I will admit, up front, that I favour the legalization of certain drugs for many of the reasons given in the article that follows. I have been a long time history buff and I know that prohibition of anything--sex, drugs, booze, tobacco, whatever--is the quickest way to make it highly attractive for gangs and highly damaging to society. I see no reason the profit from the sale of these items shouldn't go to support our school systems, our health services... hell, I'd like to see pot money go to fix our pot hole problem! It's better than some greedy gangbanger buying an assault weapon and shooting up the neighbourhood with it.
To read the article on the original site go here:
To read it on my LJ go under the cut:
Evan Wood | Conservatives should get weak on drugs | April 26, 2010 | National Post
Citizens from across the political spectrum have largely considered illicit drugs such as cocaine and marijuana a grave threat to Canadian society. Accordingly, promises to get tough on drugs are proven vote-spinners for politicians coast-to-coast.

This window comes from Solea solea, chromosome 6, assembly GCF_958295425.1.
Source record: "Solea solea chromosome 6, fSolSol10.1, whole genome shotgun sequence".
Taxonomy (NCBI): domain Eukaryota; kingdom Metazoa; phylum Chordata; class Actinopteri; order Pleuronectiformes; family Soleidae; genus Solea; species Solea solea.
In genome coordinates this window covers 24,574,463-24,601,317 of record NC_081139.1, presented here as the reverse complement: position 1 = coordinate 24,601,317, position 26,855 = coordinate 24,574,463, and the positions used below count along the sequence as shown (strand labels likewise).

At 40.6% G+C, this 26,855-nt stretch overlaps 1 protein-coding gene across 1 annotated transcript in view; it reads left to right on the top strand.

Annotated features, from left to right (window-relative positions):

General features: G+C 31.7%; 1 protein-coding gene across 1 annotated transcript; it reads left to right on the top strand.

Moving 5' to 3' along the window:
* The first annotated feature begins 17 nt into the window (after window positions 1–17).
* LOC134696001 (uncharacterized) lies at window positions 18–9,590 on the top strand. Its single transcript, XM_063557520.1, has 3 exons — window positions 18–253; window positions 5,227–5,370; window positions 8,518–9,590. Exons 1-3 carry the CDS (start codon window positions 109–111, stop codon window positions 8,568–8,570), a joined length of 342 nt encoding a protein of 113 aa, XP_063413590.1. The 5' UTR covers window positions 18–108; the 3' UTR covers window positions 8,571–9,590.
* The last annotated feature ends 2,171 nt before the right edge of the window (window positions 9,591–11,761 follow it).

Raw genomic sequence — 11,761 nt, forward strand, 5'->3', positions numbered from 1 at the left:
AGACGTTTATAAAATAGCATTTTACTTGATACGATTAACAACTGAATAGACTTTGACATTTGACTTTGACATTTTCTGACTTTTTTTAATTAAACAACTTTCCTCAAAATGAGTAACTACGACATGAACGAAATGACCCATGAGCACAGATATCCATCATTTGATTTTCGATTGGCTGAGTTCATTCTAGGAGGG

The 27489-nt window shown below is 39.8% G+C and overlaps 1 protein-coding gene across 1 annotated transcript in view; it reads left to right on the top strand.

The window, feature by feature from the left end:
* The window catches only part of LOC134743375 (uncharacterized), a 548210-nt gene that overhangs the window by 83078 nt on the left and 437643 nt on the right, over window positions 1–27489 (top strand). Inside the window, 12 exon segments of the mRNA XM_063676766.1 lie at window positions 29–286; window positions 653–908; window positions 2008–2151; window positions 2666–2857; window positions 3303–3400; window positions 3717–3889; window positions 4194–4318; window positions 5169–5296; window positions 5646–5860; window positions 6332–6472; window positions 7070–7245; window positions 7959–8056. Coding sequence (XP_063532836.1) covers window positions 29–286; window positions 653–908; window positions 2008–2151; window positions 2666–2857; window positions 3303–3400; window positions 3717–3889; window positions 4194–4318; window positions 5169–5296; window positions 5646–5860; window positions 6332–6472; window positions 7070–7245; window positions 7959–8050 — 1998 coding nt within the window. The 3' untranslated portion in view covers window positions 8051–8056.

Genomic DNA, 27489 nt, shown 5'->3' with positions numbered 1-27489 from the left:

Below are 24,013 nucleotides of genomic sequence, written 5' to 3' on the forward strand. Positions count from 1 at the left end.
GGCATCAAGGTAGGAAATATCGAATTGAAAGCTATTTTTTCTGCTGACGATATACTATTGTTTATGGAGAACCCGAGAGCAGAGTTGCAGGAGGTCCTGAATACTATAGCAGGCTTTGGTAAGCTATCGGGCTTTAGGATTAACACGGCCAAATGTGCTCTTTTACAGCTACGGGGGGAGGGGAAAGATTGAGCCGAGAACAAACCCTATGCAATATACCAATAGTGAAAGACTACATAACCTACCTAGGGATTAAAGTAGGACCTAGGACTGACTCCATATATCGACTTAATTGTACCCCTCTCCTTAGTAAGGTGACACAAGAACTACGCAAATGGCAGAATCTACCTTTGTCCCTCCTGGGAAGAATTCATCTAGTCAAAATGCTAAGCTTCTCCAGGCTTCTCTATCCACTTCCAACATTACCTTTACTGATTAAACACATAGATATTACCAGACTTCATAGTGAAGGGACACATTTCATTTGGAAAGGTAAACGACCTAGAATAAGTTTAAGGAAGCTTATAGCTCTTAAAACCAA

Not surprisingly, the mandatory minimum sentences for drug law violations proposed by the Harper government prior to prorogation received unconditional support from the federal Liberals. However, in more than four decades since former U.S. president Richard Nixon first declared America’s “War on Drugs,” researchers from across scientific disciplines have been closely examining the impacts of law enforcement strategies aimed at controlling illicit drug use. The findings clearly demonstrate that politically popular “get tough” approaches actually make the drug problem worse, fuel crime and violence, add to government deficits, rob the public purse of potential revenue, help spread disease and divide families.